In early 2017, the largest chain store Konzum, whose parent company is Agrokor, faced major financial difficulties. The Croatian government intervened to prevent bankruptcy and appointed a commissioner to help creditors restructure the company.
There is an increasing trend towards internationalisation and concentration in the sector, including the development of shopping centres, department stores and the establishment of international hypermarket chains.


Operating a Business

Type of companies

Drustvo s ogranicenom odgovornoscu or D.O.O. (Private Limited company)
Number of partners: One or more person.
Capital (max/min): Minimum capital: HRK 20,000, totally released
Shareholders and liability: Liability is limited to the amount contributed
Dionicko drustvo or D.D. (Public Corporation)
Number of partners: One or more person.
Capital (max/min): Minimum capital: HRK 200,000
Shareholders and liability: Liability is limited to the amount contributed
Javno trgovacko drustvo or J.T.D. (General partnership)
Number of partners: Minimum 2 partners.
Capital (max/min): No minimum capital required.
Shareholders and liability: Every partner has unlimited liability with all his/her assets.
Komanditno drustvo or K.D. (Limited partnership)
Number of partners: Minimum 2 persons: one general partner and one limited partner
Capital (max/min): No minimum capital required.
Shareholders and liability: At least one partner (general partner) has unlimited liability with all his/her assets and at least one (other) partner has limited liability proportional to the invested assets.
Setting Up a Company Croatia Eastern Europe & Central Asia
Procedures (number) 7.0 5.3
Time (days) 19.5 11.8

Source: Doing Business - Latest available data.


Cost of Labour

Minimum Wage
In 2021, the minimum gross wage is HRK 4,250 per month according to the Croatian Ministry of Labour and Pension System.
Average Wage
In 2021, the average gross monthly salary is HRK 9,373 according to the Croatian Bureau of Statistics.
Social Contributions
Social Security Contributions Paid By Employers: 16.5% on salaries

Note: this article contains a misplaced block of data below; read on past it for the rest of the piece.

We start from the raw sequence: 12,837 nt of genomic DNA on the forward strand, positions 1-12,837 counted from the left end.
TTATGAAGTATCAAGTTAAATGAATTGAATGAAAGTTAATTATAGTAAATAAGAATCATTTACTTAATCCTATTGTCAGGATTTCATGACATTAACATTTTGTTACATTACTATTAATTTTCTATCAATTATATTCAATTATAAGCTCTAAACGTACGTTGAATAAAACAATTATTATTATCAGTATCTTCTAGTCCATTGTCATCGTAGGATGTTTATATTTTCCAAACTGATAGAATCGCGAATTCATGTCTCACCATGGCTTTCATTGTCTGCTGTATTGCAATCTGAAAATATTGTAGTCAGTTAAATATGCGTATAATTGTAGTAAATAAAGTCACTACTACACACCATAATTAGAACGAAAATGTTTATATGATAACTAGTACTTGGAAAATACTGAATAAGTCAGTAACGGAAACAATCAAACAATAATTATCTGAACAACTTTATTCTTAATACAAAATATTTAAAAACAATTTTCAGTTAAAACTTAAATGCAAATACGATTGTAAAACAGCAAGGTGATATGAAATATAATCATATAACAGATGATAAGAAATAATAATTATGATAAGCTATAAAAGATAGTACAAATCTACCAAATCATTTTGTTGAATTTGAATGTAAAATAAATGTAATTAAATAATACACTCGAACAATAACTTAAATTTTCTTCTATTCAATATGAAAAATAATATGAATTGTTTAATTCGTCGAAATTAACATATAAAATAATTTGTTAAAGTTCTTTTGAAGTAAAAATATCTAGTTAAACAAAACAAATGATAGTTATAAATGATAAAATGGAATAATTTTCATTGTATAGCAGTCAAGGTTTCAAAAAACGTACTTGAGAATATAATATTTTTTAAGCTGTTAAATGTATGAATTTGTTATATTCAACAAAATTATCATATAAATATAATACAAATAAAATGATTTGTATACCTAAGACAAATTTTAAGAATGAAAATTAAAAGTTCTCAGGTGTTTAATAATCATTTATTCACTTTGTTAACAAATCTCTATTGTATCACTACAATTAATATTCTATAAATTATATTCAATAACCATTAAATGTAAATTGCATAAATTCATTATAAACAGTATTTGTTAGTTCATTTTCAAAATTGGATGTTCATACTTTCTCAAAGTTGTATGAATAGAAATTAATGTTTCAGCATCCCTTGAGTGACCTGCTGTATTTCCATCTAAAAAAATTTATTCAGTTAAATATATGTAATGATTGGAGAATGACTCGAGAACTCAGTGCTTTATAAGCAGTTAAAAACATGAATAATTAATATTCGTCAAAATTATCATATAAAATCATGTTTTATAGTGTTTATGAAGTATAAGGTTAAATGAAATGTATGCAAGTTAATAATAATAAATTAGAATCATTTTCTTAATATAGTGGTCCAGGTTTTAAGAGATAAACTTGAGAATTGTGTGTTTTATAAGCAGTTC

Social Security Contributions Paid By Employees: 20% on the gross wage

Intellectual Property

National Organisations
The body responsible for industrial property is the State Office for Intellectual Property.
Croatia signed the Agreement of Paris concerning the protection of industrial property and the agreement which establishes the World Intellectual property Organization (WIPO). They are a part of the Agreement of Madrid, on the international register of the trademarks.
International Membership
Membership to the TRIPS agreement - Trade-Related Aspects of Intellectual Property Rights (TRIPS)


Tax Rates

Consumption Taxes

Nature of the Tax
Value Added Tax - Porez na dodanu vrijednost (PDV)
Tax Rate
Reduced Tax Rate
Exempt: public interest activities, postal service, hospital services and health care services, social care services, financial services, insurance transactions, real estate transactions, services closely linked to sports, etc.

5%: bread, milk, technical and educational books, medicine (approved by the State Health Insurance Office), surgical material for implants, scientific magazines, cinema tickets, newspapers and magazines published daily.

13%: on accommodation services, daily and periodic newspapers/magazines (if not for advertising purposes), oils and fats for human consumption in accordance with special legislation, supply of water (with the exception of water marketed in bottles or any other packaging), white sugar produced from sugar cane or sugar beet, car seats, babies’ nappies, baby food and processed grain food for infants and small children, concert tickets, restaurants and catering services, urns and coffins, seedlings and seeds, fertilizers and pesticides and other agrochemical products, animal food, excluding food for pets, live animals, fresh or cooled meat, fresh meat products, fresh fish, fresh crabs, fresh vegetables, fresh fruit and nuts, fresh eggs, writers, composers and artists’ services and related royalties, etc.